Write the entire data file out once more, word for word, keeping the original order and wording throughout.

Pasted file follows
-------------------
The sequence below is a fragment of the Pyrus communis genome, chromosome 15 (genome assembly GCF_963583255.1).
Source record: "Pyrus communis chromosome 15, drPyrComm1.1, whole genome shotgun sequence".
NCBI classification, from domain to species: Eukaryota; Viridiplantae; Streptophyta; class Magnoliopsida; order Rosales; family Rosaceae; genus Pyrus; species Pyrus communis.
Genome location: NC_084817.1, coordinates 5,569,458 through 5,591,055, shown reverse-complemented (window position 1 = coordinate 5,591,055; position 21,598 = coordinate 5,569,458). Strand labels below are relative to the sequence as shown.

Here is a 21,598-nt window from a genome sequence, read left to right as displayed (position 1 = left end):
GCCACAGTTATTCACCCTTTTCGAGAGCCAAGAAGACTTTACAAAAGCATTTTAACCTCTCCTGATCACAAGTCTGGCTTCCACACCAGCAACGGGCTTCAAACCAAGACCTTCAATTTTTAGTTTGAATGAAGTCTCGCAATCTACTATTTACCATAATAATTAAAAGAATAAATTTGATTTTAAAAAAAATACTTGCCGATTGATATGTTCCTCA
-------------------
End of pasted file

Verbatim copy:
The sequence below is a fragment of the Pyrus communis genome, chromosome 15 (genome assembly GCF_963583255.1).
Source record: "Pyrus communis chromosome 15, drPyrComm1.1, whole genome shotgun sequence".
NCBI classification, from domain to species: Eukaryota; Viridiplantae; Streptophyta; class Magnoliopsida; order Rosales; family Rosaceae; genus Pyrus; species Pyrus communis.
Genome location: NC_084817.1, coordinates 5,569,458 through 5,591,055, shown reverse-complemented (window position 1 = coordinate 5,591,055; position 21,598 = coordinate 5,569,458). Strand labels below are relative to the sequence as shown.

Here is a 21,598-nt window from a genome sequence, read left to right as displayed (position 1 = left end):
GCCACAGTTATTCACCCTTTTCGAGAGCCAAGAAGACTTTACAAAAGCATTTTAACCTCTCCTGATCACAAGTCTGGCTTCCACACCAGCAACGGGCTTCAAACCAAGACCTTCAATTTTTAGTTTGAATGAAGTCTCGCAATCTACTATTTACCATAATAATTAAAAGAATAAATTTGATTTTAAAAAAAATACTTGCCGATTGATATGTTCCTCA